Introduction to barrier algorithms

Date: 2013-09-23

This post introduces three barrier algorithms, their implementation in C and a comparison of their performance on a recent multi-core processor. Basic knowledge of threading and multi-core/-processor architectures is recommended to understand this post.


In multi-threaded computing only a few basic synchronization methods like mutex locks and barriers exist. They can be used to build larger, more complex synchronization schemes.


Barriers can used to wait for all results of a parallel computation to possibly merge or serialize them in the next step. They are usually split into two steps: The arrival or trapping step puts threads arriving at the barrier into a wait state or busy loop. They cannot continue execution. Once the other threads have been trapped by the barrier too the departure or release step is entered which releases all threads from their busy loop at once. Now they can continue past the barrier.

For this purpose different algorithms with different strategies have been proposed. They can be arranged into three categories: The linear barrier, the tree barrier and the butterfly barrier. The following sections present one algorithm for every category.

Linear barrier


An example of a linear barrier is the centralized, counter-based algorithm. Basically there exists one shared counter initially containing the number of threads. Once a thread arrives at the barrier it is atomically decremented and the thread waits for a global release flag to change state. If the counter’s value reaches zero this flag is updated to release all waiting threads. Due to its simplicity it can be implemented with a few lines of C code:

localsense = !localsense;
if (__sync_fetch_and_sub (&count, 1) == 1) {
    count = THREADS_COUNT;
    globalsense = localsense;
} else {
    while (globalsense != localsense);

There are two flags shared by all threads, count and globalsense and one local flag for each thread, localsense. Upon entering the barrier a thread inverts its local sense flag (sense inversion1) and atomically fetches and decrements the global counter with __sync_fetch_and_sub, a built-in function of gcc. The last thread arriving at the barrier resets the counter and assigns its localsense to the globalsense variable. The other threads have been polling this variable in a while-loop and are now released.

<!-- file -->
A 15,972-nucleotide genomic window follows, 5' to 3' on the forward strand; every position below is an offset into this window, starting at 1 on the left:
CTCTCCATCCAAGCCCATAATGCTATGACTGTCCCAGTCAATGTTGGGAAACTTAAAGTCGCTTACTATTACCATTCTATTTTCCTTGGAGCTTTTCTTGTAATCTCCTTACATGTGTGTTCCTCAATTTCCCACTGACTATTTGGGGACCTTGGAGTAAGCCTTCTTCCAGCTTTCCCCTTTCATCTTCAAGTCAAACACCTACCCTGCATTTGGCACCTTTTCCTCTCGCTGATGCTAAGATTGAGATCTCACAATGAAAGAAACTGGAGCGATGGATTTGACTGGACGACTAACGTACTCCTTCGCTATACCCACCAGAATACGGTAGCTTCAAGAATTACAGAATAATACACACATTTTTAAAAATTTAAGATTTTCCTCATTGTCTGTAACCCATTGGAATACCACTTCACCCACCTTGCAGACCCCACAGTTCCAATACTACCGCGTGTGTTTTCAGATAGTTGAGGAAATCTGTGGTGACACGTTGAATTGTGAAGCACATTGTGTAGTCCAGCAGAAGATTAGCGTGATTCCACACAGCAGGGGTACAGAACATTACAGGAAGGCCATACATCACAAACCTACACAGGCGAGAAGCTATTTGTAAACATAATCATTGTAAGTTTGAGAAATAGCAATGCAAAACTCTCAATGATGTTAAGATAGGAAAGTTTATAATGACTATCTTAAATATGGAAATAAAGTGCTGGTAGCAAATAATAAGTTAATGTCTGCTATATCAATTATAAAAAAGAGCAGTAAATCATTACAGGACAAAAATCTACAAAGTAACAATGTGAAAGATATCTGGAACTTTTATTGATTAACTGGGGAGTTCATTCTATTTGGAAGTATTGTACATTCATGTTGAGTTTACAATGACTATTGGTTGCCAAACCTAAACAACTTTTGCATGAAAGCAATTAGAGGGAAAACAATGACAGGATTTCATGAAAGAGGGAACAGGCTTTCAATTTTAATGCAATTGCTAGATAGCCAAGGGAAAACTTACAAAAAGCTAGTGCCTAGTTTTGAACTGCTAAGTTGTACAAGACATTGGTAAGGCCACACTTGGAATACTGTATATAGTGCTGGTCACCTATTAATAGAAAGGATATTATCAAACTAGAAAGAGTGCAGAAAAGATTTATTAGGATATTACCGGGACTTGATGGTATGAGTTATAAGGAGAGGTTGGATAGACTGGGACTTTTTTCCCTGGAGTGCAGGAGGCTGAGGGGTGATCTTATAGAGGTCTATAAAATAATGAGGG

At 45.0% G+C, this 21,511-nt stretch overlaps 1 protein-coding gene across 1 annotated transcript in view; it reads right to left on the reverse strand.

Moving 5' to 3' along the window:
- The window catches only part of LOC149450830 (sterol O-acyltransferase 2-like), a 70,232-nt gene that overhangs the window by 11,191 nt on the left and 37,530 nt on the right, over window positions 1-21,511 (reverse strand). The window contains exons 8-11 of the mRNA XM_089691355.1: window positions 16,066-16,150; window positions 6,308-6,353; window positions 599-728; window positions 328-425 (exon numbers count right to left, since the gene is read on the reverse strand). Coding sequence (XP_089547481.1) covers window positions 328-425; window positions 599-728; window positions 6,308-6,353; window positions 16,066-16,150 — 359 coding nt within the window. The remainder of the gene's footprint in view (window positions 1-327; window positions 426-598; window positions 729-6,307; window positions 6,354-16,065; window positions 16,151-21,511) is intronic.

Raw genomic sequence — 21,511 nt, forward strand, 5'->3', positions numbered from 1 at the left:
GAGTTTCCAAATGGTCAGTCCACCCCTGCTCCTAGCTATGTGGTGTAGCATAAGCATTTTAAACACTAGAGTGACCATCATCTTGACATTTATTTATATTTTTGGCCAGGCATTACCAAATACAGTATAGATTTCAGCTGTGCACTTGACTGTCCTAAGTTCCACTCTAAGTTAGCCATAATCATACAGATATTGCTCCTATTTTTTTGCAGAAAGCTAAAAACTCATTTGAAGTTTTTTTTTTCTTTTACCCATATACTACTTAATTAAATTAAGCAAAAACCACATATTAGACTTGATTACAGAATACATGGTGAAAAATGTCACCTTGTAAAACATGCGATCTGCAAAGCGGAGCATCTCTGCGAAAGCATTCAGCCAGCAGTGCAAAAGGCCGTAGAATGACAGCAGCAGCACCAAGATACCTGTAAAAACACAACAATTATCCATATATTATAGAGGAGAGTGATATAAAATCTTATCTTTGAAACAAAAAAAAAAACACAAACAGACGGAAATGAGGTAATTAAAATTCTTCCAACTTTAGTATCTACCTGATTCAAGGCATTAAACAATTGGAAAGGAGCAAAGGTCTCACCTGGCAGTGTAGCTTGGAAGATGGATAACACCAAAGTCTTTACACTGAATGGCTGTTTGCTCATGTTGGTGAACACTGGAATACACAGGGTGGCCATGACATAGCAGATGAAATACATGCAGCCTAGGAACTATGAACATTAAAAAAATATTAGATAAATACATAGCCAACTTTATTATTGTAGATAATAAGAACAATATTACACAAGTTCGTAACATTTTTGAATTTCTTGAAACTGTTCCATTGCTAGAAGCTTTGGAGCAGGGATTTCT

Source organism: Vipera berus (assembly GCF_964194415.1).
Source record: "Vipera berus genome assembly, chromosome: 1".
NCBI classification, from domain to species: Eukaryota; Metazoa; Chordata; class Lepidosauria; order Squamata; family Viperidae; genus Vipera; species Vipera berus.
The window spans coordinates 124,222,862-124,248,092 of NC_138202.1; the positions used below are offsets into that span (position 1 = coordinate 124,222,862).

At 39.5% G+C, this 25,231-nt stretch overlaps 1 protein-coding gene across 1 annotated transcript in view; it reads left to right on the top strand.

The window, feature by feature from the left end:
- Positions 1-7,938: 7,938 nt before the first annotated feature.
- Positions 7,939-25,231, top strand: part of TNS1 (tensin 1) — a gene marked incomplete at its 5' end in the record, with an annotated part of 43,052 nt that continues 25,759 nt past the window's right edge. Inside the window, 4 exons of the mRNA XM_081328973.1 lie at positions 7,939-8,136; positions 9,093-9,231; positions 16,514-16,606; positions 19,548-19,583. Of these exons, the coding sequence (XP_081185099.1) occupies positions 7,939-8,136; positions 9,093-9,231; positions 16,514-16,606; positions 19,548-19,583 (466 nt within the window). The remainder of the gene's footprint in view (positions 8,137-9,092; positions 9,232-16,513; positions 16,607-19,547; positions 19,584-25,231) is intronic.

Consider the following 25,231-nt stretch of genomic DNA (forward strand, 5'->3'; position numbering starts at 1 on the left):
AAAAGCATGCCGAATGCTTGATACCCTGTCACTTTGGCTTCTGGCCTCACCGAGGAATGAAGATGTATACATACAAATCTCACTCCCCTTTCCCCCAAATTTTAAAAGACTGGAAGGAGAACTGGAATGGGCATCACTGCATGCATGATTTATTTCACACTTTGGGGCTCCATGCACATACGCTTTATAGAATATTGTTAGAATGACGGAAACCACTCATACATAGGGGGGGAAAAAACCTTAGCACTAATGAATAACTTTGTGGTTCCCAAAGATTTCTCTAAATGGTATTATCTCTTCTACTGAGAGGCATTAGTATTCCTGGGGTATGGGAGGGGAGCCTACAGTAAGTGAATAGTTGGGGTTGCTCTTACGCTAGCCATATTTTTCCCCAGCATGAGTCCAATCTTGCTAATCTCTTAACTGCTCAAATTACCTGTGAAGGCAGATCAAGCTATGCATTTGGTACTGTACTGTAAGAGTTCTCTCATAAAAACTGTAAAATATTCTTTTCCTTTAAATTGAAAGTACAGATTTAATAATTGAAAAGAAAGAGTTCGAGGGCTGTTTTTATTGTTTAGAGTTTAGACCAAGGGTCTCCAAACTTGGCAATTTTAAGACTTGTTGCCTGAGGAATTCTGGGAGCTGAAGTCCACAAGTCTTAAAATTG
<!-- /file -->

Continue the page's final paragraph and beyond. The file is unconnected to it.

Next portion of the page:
[1]also known as sense reversal or sense switching

Tree barrier

As the name implies tree barriers arrange the threads in a tree. One example for this kind of barrier is the MCS barrier, named after the authors John M. Mellor-Crummey and Michael L. Scott.


Every node in the arrival tree has four children, which notify their parent as soon as they arrived at the barrier (fan-in is four). Once the root node, usually the thread with id 1, and all of its children have arrived too the release phase is entered. This time every parent notifies its two children (fan-out is two), thus propagating the departure signal down the tree, as shown in the figure above.

typedef struct {
    uint8_t parentsense;
    uint8_t *parent;
    uint8_t *children[2];

    union {
        uint8_t single[4];
        uint32_t all;
    } havechild;

    union {
        uint8_t single[4];
        uint32_t all;
    } childnotready;

    uint8_t sense;
    uint8_t dummy;
    unsigned int id;
} thread_t;